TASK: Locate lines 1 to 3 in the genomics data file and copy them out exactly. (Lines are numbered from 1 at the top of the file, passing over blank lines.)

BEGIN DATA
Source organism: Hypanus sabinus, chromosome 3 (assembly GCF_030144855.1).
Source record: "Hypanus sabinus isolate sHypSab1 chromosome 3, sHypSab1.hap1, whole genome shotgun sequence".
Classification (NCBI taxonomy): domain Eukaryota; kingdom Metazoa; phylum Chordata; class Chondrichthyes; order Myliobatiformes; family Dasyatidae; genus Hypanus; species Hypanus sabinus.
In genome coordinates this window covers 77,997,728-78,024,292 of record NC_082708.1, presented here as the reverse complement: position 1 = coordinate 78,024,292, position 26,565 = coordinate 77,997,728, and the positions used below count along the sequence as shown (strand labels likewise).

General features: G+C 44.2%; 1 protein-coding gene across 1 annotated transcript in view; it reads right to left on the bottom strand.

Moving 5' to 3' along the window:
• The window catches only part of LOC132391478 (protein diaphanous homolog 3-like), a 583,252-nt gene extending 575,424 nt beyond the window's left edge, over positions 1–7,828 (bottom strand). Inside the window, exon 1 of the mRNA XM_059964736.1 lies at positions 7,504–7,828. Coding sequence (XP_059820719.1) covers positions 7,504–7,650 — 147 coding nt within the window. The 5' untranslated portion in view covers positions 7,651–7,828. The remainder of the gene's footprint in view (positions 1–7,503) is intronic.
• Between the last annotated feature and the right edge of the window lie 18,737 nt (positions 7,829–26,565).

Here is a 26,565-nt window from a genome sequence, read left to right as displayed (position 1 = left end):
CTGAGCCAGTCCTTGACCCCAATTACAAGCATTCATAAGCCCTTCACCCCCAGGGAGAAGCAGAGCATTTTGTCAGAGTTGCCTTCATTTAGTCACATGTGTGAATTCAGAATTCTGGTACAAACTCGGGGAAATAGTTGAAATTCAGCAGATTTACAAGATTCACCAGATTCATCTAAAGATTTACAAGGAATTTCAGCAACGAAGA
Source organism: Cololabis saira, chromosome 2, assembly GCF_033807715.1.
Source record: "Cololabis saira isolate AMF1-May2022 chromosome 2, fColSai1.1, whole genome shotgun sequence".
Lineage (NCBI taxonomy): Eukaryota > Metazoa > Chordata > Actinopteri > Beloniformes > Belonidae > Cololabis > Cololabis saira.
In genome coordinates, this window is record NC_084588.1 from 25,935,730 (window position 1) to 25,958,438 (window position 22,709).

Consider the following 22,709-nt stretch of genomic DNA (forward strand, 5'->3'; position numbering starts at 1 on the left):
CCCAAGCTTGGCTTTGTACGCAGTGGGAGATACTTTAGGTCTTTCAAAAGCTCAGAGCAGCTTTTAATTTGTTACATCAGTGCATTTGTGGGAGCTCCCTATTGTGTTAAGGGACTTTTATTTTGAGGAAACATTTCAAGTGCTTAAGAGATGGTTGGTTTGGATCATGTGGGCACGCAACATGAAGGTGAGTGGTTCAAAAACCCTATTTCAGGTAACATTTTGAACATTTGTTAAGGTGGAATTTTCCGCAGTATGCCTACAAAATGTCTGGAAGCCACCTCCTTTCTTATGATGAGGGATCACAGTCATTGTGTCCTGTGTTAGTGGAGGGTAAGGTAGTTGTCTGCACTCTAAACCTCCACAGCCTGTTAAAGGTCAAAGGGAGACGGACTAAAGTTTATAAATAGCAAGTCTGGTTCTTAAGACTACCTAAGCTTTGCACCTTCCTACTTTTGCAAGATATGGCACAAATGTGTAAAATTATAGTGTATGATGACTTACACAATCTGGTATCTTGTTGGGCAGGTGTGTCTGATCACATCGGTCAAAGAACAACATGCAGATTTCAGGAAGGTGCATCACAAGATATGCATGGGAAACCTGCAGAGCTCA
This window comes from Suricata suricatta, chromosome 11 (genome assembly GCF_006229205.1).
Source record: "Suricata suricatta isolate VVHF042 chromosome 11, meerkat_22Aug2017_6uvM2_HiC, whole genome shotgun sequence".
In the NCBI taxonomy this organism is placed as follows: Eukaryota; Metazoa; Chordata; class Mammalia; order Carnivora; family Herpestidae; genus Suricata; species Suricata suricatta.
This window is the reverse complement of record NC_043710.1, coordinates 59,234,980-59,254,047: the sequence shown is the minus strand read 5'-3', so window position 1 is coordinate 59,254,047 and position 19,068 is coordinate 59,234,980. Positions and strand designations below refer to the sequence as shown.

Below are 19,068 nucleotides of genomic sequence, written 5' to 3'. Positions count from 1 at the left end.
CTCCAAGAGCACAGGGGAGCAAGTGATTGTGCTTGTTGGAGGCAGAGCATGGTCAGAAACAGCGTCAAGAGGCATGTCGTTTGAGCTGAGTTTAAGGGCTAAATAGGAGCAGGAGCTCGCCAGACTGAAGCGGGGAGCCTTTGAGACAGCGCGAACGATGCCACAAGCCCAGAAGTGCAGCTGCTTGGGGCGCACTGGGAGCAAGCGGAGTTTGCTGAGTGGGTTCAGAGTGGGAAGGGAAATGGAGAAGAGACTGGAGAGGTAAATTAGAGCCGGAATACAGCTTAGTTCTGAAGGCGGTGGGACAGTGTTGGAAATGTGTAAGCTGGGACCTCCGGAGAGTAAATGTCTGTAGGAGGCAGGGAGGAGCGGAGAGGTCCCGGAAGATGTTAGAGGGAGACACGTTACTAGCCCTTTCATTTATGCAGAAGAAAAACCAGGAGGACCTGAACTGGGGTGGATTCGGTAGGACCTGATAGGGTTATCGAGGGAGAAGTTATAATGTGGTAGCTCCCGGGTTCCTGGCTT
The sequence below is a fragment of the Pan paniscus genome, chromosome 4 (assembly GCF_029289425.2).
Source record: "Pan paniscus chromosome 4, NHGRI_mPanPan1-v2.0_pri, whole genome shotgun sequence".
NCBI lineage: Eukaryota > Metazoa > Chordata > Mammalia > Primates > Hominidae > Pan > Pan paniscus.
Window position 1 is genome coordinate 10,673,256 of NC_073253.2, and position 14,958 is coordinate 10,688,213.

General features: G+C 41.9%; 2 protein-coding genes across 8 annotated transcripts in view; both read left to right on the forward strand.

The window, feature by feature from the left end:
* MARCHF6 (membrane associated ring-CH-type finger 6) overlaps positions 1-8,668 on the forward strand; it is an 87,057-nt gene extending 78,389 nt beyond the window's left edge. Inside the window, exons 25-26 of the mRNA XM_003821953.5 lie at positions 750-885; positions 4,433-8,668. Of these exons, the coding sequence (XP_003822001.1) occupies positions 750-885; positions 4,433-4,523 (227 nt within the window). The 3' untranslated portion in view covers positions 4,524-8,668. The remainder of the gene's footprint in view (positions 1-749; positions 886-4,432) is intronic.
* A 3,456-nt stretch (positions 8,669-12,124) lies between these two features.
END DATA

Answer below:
Source organism: Hypanus sabinus, chromosome 3 (assembly GCF_030144855.1).
Source record: "Hypanus sabinus isolate sHypSab1 chromosome 3, sHypSab1.hap1, whole genome shotgun sequence".
Classification (NCBI taxonomy): domain Eukaryota; kingdom Metazoa; phylum Chordata; class Chondrichthyes; order Myliobatiformes; family Dasyatidae; genus Hypanus; species Hypanus sabinus.